Episode 1 -| Review Score – 3/5
Episode 2 -| Review Score – 2/5
Episode 3 -| Review Score – 2.5/5
Episode 4 -| Review Score – 3/5
Episode 5 -| Review Score – 3.5/5
Episode 6 -| Review Score – 2.5/5
Episode 7 -| Review Score – 2/5
In its simplest form, Echoes is the serialized version of an airport thriller book. The premise is intriguing enough and the story zips along at a good pace, but if you stop to think about the logistics of the plot or characters, the entire story comes undone. And that’s exactly what we have with Echoes.
Not only is the premise rather cliched, the execution leaves a lot to be desired, with an uneven kilter of seven episodes that make up a muddled thriller that should have been further fleshed out in the writer’s room.
While Echoes doesn’t stoop to the level of CW productions, it isn’t exactly going to light up the small screen any time soon.
The story here centers on identical twin sisters, Leni and Gina. They’ve secretly swapped lives since they were children, leading to double lives as adults. When Gina goes missing, Leni heads back home to investigate. In doing so, the meticulously crafted world she and her sister have created turn upside down as secrets are unveiled and destroy everything they’ve built.
However, this synopsis only holds for 3 episodes, as the dynamic of the plot changes around this point, with the police intensifying their investigation and trying to work out what the sisters may be hiding. Between a murder, dead animals, psychotic breakdowns and enough twists to give you a neckache, Echoes throws everything and the kitchen sink at the wall – and very few things actually stick.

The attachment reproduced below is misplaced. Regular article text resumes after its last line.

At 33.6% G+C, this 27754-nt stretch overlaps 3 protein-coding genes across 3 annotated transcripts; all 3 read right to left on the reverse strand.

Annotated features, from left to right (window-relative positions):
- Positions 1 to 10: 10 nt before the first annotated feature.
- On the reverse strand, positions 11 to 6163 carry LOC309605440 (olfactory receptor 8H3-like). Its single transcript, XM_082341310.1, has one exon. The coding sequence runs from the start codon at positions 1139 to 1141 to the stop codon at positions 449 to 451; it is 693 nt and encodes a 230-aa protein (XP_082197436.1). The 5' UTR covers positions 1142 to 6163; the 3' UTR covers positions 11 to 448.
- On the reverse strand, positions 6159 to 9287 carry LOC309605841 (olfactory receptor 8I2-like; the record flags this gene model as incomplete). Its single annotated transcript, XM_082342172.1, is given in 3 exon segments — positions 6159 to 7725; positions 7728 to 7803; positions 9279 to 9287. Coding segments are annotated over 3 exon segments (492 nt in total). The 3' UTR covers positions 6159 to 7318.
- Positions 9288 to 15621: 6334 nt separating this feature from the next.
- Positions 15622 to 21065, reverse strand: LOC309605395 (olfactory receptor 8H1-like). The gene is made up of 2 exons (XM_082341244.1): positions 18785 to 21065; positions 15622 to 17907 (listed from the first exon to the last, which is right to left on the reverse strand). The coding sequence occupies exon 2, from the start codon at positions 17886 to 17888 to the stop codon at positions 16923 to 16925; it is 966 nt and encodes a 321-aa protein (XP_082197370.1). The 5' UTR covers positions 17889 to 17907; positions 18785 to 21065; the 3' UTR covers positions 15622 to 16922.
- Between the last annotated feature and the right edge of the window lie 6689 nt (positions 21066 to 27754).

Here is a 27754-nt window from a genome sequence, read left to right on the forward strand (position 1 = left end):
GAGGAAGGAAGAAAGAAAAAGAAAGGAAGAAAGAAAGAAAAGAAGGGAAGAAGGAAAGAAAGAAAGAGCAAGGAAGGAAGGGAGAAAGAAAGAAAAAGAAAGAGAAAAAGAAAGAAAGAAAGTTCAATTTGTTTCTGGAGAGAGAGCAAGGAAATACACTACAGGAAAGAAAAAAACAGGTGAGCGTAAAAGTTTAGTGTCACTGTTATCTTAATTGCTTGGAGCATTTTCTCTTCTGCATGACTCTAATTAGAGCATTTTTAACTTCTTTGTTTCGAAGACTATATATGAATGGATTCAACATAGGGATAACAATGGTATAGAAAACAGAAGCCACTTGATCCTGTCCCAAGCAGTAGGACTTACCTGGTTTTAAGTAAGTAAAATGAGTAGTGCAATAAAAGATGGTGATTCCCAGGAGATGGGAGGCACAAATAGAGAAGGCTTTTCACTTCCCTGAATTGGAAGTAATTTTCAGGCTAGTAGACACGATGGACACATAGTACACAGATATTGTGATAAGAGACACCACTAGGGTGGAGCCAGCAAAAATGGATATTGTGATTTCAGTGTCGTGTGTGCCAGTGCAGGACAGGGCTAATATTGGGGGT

To be fair, episode 5 is arguably the best chapter of the entire show, with the screenwriters diving back in time and actually fleshing out the history that Gina and Leni share. Unfortunately, it’s around this point where one is likely to start questioning the timeline of events and the logic of what’s happening.
It doesn’t help that the moral compass and morality of our characters is completely muddled. I’ve mentioned before in previous reviews that Hollywood’s morality and idea of what constitutes as a hero and villain has been skewed for a while, and this production shows that too. We’re led to believe that these two women are our protagonists, but yet they’ve made a life for themselves in lying and deceiving everyone around them. And as the season progresses, this morality is then further broken by clichés seeping in with the tired and overdone “good twin/bad twin” trope.
With a double performance from Michelle Monaghan, the acting in this is okay, although she’s not actually the star of the show. No, that accolade goes to Karen Robinson, who plays Sheriff Floss. She’s an absolute scene stealer, with the perfect blend of sassiness and delicious sarcasm levelled at Gina and Leni throughout. Honestly, I know she’s supposed to be the antihero in this but I’d rather have watched an entire show from her perspective.
In the end, it’s worth circling back to that airport thriller book analogy. This is a very easy show to pick up but an equally easy show to forget. By the time you’re finished with the 5.5 hour run-time, you’ll be hard-pressed to come back for more, let alone want a second season.
Verdict - 3.5/10